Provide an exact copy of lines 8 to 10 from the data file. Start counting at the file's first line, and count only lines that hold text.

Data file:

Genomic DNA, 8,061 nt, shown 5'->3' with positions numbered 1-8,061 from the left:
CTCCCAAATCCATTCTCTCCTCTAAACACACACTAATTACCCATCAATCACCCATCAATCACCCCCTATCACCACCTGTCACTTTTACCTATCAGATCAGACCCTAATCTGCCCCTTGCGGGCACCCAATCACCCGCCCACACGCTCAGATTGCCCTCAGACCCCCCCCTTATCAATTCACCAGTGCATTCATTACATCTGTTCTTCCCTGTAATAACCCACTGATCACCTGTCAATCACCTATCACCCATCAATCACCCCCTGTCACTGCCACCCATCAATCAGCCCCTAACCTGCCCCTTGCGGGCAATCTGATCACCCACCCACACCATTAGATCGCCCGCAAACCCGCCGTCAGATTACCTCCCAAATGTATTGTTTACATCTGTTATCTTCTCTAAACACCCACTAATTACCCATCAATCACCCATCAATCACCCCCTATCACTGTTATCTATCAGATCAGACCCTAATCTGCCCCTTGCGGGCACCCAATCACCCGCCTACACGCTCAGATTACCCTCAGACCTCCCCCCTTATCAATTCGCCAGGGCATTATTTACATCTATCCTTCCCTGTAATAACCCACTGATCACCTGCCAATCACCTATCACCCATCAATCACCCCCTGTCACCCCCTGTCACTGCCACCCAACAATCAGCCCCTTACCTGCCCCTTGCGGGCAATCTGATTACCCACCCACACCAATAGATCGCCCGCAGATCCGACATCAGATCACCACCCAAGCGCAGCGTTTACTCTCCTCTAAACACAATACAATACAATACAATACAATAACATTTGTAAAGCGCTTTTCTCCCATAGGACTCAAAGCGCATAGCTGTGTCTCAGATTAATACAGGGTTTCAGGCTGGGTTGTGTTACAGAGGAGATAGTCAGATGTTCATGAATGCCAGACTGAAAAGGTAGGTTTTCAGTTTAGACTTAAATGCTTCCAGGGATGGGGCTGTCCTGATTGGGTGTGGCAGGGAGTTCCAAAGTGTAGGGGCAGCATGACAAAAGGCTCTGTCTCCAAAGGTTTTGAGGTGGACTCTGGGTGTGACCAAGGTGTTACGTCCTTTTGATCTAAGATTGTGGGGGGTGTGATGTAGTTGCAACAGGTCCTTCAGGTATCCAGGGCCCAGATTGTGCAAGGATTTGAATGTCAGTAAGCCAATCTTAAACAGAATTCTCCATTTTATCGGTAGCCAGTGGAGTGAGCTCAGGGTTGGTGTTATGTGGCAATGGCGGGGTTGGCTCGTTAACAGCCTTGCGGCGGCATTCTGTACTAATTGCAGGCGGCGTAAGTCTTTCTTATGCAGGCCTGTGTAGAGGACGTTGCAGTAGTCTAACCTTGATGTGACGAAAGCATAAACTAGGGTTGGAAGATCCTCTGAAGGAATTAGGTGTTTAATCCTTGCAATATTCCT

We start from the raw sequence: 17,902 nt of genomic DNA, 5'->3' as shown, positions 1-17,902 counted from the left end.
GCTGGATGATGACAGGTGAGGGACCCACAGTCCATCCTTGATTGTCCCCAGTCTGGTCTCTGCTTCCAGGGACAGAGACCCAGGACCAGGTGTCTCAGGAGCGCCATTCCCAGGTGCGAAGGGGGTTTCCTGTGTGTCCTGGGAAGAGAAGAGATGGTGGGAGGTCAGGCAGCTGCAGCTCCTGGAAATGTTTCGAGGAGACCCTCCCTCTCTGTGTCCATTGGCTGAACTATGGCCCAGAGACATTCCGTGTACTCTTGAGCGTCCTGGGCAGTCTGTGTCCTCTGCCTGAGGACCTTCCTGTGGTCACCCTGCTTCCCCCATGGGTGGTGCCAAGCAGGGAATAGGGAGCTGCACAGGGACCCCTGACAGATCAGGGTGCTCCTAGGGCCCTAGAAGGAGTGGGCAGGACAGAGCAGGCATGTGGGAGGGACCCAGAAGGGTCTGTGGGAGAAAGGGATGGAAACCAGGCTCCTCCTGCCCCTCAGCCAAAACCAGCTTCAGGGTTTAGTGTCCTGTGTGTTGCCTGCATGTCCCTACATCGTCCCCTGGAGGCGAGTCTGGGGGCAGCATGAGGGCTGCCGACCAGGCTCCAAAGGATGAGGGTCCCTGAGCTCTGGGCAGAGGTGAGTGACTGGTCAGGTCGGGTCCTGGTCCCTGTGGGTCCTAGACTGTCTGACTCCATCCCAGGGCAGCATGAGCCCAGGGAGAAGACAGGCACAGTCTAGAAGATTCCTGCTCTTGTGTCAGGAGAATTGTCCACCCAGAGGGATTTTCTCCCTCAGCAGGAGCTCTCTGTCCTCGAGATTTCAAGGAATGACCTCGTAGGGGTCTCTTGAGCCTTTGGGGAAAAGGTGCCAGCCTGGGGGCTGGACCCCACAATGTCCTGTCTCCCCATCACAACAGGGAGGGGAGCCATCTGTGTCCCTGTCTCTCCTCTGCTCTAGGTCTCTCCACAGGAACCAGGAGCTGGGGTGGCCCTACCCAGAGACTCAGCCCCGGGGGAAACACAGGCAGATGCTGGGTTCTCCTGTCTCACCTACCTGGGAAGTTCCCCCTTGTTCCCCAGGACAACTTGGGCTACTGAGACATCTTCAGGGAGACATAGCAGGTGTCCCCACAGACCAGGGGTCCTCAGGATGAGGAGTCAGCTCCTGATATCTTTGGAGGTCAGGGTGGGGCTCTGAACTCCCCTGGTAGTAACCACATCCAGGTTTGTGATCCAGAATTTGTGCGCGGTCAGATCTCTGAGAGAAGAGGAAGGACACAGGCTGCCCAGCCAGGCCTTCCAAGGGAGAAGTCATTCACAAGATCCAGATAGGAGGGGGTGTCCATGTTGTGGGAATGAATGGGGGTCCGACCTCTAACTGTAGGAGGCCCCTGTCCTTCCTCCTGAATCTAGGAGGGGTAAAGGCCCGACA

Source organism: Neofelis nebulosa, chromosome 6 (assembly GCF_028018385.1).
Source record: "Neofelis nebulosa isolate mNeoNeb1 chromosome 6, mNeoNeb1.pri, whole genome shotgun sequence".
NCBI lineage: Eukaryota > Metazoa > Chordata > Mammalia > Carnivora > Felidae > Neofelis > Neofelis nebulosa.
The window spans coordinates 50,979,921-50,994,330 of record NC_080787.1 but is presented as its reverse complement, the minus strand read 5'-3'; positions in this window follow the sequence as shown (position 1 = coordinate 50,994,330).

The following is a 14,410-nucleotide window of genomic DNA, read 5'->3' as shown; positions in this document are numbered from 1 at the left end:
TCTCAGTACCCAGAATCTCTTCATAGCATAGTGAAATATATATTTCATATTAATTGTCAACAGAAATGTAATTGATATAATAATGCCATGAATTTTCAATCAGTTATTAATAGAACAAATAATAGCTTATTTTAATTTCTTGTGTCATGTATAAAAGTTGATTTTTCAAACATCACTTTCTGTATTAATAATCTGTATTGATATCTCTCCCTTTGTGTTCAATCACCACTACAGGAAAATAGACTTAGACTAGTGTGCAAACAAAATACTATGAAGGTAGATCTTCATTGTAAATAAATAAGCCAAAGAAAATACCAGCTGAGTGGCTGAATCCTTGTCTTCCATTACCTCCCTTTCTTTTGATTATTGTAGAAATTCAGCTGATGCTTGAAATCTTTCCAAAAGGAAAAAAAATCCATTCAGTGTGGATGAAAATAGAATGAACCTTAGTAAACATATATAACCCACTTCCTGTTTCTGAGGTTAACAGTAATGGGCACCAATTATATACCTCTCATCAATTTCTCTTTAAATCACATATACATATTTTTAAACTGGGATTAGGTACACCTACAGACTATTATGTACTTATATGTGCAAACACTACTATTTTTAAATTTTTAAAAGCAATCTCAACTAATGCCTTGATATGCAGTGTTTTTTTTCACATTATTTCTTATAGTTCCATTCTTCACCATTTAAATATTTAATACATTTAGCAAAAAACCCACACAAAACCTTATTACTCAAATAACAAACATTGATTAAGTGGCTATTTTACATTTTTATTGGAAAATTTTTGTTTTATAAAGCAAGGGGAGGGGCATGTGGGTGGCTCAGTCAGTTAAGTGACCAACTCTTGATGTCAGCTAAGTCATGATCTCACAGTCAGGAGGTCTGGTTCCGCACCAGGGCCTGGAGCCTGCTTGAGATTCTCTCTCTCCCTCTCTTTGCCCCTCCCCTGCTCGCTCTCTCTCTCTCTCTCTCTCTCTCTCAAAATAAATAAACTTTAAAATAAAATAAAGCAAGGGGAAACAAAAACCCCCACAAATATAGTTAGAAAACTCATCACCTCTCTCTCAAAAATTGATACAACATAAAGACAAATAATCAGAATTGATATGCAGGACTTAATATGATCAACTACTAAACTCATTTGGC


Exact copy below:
The window spans coordinates 50,979,921-50,994,330 of record NC_080787.1 but is presented as its reverse complement, the minus strand read 5'-3'; positions in this window follow the sequence as shown (position 1 = coordinate 50,994,330).

The following is a 14,410-nucleotide window of genomic DNA, read 5'->3' as shown; positions in this document are numbered from 1 at the left end:
TCTCAGTACCCAGAATCTCTTCATAGCATAGTGAAATATATATTTCATATTAATTGTCAACAGAAATGTAATTGATATAATAATGCCATGAATTTTCAATCAGTTATTAATAGAACAAATAATAGCTTATTTTAATTTCTTGTGTCATGTATAAAAGTTGATTTTTCAAACATCACTTTCTGTATTAATAATCTGTATTGATATCTCTCCCTTTGTGTTCAATCACCACTACAGGAAAATAGACTTAGACTAGTGTGCAAACAAAATACTATGAAGGTAGATCTTCATTGTAAATAAATAAGCCAAAGAAAATACCAGCTGAGTGGCTGAATCCTTGTCTTCCATTACCTCCCTTTCTTTTGATTATTGTAGAAATTCAGCTGATGCTTGAAATCTTTCCAAAAGGAAAAAAAATCCATTCAGTGTGGATGAAAATAGAATGAACCTTAGTAAACATATATAACCCACTTCCTGTTTCTGAGGTTAACAGTAATGGGCACCAATTATATACCTCTCATCAATTTCTCTTTAAATCACATATACATATTTTTAAACTGGGATTAGGTACACCTACAGACTATTATGTACTTATATGTGCAAACACTACTATTTTTAAATTTTTAAAAGCAATCTCAACTAATGCCTTGATATGCAGTGTTTTTTTTCACATTATTTCTTATAGTTCCATTCTTCACCATTTAAATATTTAATACATTTAGCAAAAAACCCACACAAAACCTTATTACTCAAATAACAAACATTGATTAAGTGGCTATTTTACATTTTTATTGGAAAATTTTTGTTTTATAAAGCAAGGGGAGGGGCATGTGGGTGGCTCAGTCAGTTAAGTGACCAACTCTTGATGTCAGCTAAGTCATGATCTCACAGTCAGGAGGTCTGGTTCCGCACCAGGGCCTGGAGCCTGCTTGAGATTCTCTCTCTCCCTCTCTTTGCCCCTCCCCTGCTCGCTCTCTCTCTCTCTCTCTCTCTCTCTCAAAATAAATAAACTTTAAAATAAAATAAAGCAAGGGGAAACAAAAACCCCCACAAATATAGTTAGAAAACTCATCACCTCTCTCTCAAAAATTGATACAACATAAAGACAAATAATCAGAATTGATATGCAGGACTTAATATGATCAACTACTAAACTCATTTGGC